A poll commissioned by Oak Park Unified School District found that more than half of the property owners surveyed would be willing to tax themselves to maintain the quality of their schools.
Oak Park Supt. Gary G. Richards said more than a third of those polled were aware the 3,765-student district had a great need for money and that two of three respondents considered the quality of local schools an important factor when they chose to live in Oak Park.
More than half of the 300 households polled last month said they would support a parcel tax to benefit local education. The level of support ranged from 52% favorable, when asked if they would be willing to add as much as $197 to their annual tax bill, to 63%, when the annual levy suggested was $95.
After pollsters explained that senior citizens probably would be exempt, that the tax would end after five years and described the specific types of programs the money would support, the level of support jumped to 60% and 72%, respectively. The polling company said the survey had a margin of error of plus or minus 5.7%.
"We were pleased by the number of people who were supportive of the schools and thought the schools were doing a wonderful job," Richards said. "Our concern is whether the level of support will generate sufficient revenue to allow us to avoid some cuts."
Any levy, if approved, would be applied equally to all property owners, no matter the size or value of the parcel.
Even with such positive survey results, a parcel tax is never easy to enact because it requires two-thirds voter approval, Richards said. There is no doubt, however, that the need is real.
The district, which has a $23.2-million budget, used reserves this school year to cover a $300,000 shortfall, and Richards said the district would need to cut $500,000 in each of the next two school years "just to stay at the status quo."
That would require a parcel tax of at least $105, according to district estimates, to produce $504,000. A $200 levy would generate about $960,000 a year based on a district estimate that 4,800 parcels would participate.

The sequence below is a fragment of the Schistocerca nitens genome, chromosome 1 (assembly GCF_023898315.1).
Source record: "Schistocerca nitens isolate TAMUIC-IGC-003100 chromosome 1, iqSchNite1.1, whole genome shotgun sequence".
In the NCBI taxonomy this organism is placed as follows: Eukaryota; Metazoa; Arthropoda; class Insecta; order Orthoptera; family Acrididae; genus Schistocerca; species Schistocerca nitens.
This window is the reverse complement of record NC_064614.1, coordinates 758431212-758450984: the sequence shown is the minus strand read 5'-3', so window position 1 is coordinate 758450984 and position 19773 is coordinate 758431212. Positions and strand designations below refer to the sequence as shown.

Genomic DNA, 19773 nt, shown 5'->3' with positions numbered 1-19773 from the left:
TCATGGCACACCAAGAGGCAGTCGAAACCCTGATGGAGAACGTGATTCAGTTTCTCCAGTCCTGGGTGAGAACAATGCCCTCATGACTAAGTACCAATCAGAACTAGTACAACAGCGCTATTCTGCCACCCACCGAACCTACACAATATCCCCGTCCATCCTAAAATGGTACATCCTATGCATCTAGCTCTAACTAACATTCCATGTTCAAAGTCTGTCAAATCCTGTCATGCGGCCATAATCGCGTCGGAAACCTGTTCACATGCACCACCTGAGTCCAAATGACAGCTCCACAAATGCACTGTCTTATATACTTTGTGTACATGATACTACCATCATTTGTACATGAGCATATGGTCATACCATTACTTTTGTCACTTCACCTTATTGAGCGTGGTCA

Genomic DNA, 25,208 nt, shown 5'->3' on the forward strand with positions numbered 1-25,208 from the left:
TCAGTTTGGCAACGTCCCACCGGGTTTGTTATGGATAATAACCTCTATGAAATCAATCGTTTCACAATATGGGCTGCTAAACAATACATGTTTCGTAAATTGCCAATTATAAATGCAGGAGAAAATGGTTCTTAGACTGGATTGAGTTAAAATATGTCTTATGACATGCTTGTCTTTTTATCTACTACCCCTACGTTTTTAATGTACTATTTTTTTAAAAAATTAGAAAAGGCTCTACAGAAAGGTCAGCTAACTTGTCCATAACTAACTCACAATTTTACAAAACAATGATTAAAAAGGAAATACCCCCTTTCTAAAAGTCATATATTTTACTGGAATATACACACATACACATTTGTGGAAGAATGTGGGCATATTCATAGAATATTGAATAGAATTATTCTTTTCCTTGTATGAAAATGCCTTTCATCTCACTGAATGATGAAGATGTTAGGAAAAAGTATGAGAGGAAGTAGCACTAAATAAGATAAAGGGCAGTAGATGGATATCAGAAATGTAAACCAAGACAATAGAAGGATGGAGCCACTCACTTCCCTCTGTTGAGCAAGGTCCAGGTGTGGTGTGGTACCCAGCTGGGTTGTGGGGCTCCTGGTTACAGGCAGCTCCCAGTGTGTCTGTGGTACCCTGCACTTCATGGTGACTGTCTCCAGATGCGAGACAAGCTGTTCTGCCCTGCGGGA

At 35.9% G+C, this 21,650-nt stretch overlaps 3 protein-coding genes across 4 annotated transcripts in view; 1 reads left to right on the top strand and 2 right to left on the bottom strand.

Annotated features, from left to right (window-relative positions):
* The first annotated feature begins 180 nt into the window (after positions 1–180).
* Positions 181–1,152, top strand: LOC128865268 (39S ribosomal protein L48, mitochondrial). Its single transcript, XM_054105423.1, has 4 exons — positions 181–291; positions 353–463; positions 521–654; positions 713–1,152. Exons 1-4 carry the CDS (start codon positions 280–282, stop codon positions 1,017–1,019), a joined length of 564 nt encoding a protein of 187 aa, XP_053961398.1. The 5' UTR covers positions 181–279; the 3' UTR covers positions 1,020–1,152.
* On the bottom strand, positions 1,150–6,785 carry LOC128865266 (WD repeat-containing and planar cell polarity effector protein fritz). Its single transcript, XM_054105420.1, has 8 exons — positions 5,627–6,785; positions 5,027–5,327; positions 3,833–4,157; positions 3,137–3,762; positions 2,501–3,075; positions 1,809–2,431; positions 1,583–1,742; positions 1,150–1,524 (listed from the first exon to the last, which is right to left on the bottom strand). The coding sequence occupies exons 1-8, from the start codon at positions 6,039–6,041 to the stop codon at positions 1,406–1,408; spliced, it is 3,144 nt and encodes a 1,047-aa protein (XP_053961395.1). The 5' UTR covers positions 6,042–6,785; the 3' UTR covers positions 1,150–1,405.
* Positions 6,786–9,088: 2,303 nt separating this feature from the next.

"We're just trying to determine how we can continue to commit to offering an outstanding educational program in this economic climate," Richards said.
Martin Klauss, assistant superintendent of business and administrative services, said reduced per-pupil state funding, lower-than-anticipated student growth and increased special education costs forced Oak Park to tap its reserves.
"You can only go to that well so often," he said, "and next year those reserves will not be sufficient to solve the entire problem."
Richards said the school board planned to take up the issue at its Nov. 18 meeting but must first decide a specific tax amount and whether the measure would go on the March presidential primary ballot or be the subject of a special election that would be held in April. The latter would give backers more time to educate voters.
Also on Nov. 18, the Conejo Unified School District board is expected to take up the issue of whether to ask voters to pass a parcel tax. To qualify for the March ballot, each district would need to notify county voting officials by Dec. 4.
Conejo Supt. Robert Fraisse said a telephone survey in his 22,000-student district began last week and that he planned to notify his board in two weeks whether a parcel tax -- which could raise about $1.65 million annually -- would be necessary. A lot depends on how much the new governor will look to education to help balance next year's state budget.
"The best scenario would be that the community supports it, but we won't need it for next year," he said.
Fraisse said extra money from a parcel tax would allow the district to maintain smaller class sizes, supplemental reading programs and counseling programs at schools.
"We wish the Oak Park district the best of luck," Fraisse said. "It's reassuring to hear their community is aware of and willing to look at ways to confront this budget crisis."